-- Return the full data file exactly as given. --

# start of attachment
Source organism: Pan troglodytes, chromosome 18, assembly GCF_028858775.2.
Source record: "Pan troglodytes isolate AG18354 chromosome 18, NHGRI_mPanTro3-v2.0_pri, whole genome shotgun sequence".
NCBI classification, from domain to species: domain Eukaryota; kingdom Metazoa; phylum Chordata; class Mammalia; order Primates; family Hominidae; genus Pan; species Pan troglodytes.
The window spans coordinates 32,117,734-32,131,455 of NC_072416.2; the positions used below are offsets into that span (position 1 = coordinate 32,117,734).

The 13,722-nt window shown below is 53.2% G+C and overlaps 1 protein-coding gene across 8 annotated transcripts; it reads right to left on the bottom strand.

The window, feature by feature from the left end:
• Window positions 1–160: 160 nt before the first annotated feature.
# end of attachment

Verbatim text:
Source organism: Pan troglodytes, chromosome 18, assembly GCF_028858775.2.
Source record: "Pan troglodytes isolate AG18354 chromosome 18, NHGRI_mPanTro3-v2.0_pri, whole genome shotgun sequence".
NCBI classification, from domain to species: domain Eukaryota; kingdom Metazoa; phylum Chordata; class Mammalia; order Primates; family Hominidae; genus Pan; species Pan troglodytes.
The window spans coordinates 32,117,734-32,131,455 of NC_072416.2; the positions used below are offsets into that span (position 1 = coordinate 32,117,734).

The 13,722-nt window shown below is 53.2% G+C and overlaps 1 protein-coding gene across 8 annotated transcripts; it reads right to left on the bottom strand.

The window, feature by feature from the left end:
• Window positions 1–160: 160 nt before the first annotated feature.